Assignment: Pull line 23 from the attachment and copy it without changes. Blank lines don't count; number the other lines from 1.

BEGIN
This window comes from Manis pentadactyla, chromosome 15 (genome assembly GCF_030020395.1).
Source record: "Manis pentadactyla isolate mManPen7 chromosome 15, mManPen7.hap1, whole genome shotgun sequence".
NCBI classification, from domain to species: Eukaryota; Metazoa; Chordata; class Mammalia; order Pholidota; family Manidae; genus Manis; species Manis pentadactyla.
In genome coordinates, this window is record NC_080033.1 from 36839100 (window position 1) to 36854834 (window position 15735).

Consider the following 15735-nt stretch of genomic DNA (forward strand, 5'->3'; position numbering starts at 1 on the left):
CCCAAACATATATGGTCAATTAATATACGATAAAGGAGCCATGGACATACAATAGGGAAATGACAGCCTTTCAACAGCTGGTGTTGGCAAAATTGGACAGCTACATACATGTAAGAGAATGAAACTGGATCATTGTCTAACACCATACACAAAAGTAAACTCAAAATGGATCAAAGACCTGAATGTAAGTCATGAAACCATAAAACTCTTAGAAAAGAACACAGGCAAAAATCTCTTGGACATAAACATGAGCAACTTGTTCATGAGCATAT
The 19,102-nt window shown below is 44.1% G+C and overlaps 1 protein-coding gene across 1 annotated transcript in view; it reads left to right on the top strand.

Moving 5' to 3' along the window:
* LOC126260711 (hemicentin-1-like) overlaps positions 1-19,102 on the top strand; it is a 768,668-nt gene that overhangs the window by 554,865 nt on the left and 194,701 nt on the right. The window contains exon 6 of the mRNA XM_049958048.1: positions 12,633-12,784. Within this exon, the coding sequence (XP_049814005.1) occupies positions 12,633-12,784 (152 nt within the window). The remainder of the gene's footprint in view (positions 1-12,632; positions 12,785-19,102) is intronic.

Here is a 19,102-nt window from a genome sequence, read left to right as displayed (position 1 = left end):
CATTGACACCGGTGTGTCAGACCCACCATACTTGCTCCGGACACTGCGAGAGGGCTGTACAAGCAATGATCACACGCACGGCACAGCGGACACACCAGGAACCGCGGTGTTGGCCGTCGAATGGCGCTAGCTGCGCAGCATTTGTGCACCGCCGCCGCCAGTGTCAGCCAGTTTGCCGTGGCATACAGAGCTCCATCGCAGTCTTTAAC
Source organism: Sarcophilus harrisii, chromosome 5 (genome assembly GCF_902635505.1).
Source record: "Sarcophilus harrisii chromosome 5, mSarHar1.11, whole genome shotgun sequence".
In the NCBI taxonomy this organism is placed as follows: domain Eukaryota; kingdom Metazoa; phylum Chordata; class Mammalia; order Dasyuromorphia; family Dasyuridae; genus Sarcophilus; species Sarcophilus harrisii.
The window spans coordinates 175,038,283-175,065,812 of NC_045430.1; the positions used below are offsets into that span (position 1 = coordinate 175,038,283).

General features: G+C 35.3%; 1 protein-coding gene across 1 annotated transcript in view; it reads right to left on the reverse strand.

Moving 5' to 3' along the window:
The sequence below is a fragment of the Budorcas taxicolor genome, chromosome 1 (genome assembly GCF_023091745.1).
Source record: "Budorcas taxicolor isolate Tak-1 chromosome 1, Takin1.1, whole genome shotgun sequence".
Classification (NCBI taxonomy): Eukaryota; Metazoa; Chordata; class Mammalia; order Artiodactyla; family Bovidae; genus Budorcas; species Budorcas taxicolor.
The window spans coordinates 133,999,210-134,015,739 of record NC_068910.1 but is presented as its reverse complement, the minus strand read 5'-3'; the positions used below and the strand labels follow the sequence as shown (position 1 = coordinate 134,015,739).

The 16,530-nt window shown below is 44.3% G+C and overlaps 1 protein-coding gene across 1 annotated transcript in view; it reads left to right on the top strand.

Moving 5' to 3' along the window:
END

Moving 5' to 3' along the window: